R.K. Mehta, Himanshi Andley, P.N. Bhandari, counsels for the respondents, submitted that the matter related to the increase in the tariff was pending in the Commission and that the appellant had rushed to the tribunal prematurely in order to prejudice the pending decision of the Commission.

The Tribunal after submission by the parties held that although the matter is pending in the Commission the payment due is for the previous year and thus the same is to be made by the respondent as per the order of the Tribunal. It was further reiterated that, the said order was passed by this Tribunal at the premise of financial hardship to the generator which was being allowed considerably at less transfer price than they actually claimed. The Court concluded that, the maintenance of judicial discipline is a part of our judicial process. Thus, the order was made for the implementation of the order of the Tribunal in its true spirit.[Barmer Lignite Mining Co. Ltd. v. Rajasthan Electricity Regulatory Commission, 2019 SCC OnLine APTEL 27, decided on 17-05-2019]

Case BriefsTribunals/Commissions/Regulatory Bodies

Securities and Exchange Board of India: The Board comprising G. Mahalingam as  Whole Time Member, allowed Oil India’s application seeking exemption/relaxation from strict enforcement of the requirement contained under Regulation 24(i)(e) of the Securities and Exchange Board of India (Buyback of Securities) Regulations, 2018.

The aforesaid application was necessitated on account of the transfer of 333,20,401 equity shares held by the promoter of the company, i.e., Government of India to the Asset Management Company (AMC) of Central Public Sector Enterprise Exchange Traded Fund (CPSE–ETF). This activity was carried out as a part of the government’s disinvestment process.

Oil India submitted that the proposed buy–back inter alia will help in optimizing its capital structure and improve its key financial ratios and would also lead to a reduction in outstanding shares, improvement in earnings per share and enhanced return on invested capital.

The Board noted that as per Regulation 28 of the Buy–back Regulations, SEBI may, in the interest of investors and the securities market, relax the strict enforcement of any requirement of aforesaid Regulations except the provisions incorporated from the Companies Act, if it is satisfied that the requirement is procedural in nature or the requirement may cause undue hardship to investors.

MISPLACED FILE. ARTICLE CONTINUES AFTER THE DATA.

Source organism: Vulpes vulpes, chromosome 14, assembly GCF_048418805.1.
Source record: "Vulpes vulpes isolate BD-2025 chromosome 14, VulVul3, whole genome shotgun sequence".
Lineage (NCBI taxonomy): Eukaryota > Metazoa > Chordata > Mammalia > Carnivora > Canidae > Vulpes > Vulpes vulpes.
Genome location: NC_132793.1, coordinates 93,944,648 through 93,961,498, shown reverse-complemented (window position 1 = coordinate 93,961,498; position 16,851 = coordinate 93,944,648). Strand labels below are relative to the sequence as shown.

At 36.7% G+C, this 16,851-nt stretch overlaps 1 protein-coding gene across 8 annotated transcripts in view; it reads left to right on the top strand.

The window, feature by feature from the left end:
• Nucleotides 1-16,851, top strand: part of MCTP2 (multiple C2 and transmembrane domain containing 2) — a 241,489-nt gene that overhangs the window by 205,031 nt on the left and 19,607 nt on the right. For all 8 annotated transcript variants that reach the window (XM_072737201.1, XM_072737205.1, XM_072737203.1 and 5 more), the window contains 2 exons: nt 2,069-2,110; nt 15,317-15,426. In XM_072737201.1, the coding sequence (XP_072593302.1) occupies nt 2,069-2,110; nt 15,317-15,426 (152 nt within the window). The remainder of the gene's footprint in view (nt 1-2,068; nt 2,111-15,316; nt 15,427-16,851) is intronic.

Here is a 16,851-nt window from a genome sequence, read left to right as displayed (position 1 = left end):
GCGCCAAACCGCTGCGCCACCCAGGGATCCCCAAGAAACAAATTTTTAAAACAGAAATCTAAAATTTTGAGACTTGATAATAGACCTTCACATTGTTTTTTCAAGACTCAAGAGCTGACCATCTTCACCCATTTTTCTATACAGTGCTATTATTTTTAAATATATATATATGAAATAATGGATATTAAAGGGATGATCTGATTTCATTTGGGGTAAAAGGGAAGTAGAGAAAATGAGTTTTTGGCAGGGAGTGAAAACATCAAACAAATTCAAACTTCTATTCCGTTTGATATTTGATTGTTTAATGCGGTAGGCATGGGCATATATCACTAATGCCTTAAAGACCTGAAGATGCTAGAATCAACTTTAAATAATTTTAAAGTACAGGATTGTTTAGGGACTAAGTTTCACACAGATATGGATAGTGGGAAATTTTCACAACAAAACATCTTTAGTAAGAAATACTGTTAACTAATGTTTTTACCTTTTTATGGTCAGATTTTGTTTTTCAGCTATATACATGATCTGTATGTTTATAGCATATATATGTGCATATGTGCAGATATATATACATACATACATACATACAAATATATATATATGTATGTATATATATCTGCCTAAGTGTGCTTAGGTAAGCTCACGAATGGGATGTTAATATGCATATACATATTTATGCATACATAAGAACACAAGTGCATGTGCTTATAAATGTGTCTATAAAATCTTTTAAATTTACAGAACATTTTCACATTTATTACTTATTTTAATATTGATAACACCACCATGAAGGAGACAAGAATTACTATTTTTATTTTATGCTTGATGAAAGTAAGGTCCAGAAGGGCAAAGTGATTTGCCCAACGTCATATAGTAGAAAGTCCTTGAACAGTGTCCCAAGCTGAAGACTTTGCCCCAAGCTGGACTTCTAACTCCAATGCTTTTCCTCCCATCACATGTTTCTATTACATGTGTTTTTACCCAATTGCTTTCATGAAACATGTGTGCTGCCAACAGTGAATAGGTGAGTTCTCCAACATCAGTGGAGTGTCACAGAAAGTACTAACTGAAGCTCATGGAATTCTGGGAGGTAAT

It opined that the strict enforcement of Regulation 24(i)(e) of Buy–Back Regulations against Oil India, at this point in time, may result in undue hardship to investors including shareholders of the company who may seek to participate in the proposed buyback. In view thereof, the exemption/relaxation sought for by Oil India was allowed.[Buy-back of securities in Oil India Ltd., In re, WTM/GM/CFD/87/2018–19, Order dated 31-01-2019]

Case BriefsHigh Courts

Madras High Court: A Single Judge Bench comprising of N. Seshasayee, J., allowed an appeal on the ground that the respondent gave up his interest in the Order that he had obtained in his favour. 

The facts of this case are that respondent is the biological father of the child and the appellant is the maternal grand father of the child. Seeking custody of the minor child, the respondent filed a petition before the Additional District Court, and the same was ordered in his favour. Challenging the order of the lower Court, the appellant preferred the present appeal.

The counsel for petitioner, Advocate R.Shivakumar, argued that the respondent had gotten married and settled down and did not turn up to see his daughter. It was also reported that the child was 17 years and she does not remember to have seen her father.

The counsel for the respondent, Advocate N.U. Prasanna submitted that the respondent had no interest to take immediate custody of the child since the child was only few months to attain majority and that she had not been in his care through out the duration of this litigation.

This Court allowed the appeal on the ground that the respondent gave up his interest in the order that he had obtained in his favour. [R. Venkatesan v. J. Gunasekaran, 2017 SCC OnLine Mad 35492, Decided on 10-11-2017]

Case BriefsHigh Courts

Calcutta High Court: A Single Judge Bench comprising of Arijit Banerjee, J. disposed of a writ petition by granting payment of interest to a retired employee on the amount of delayed payment of pension.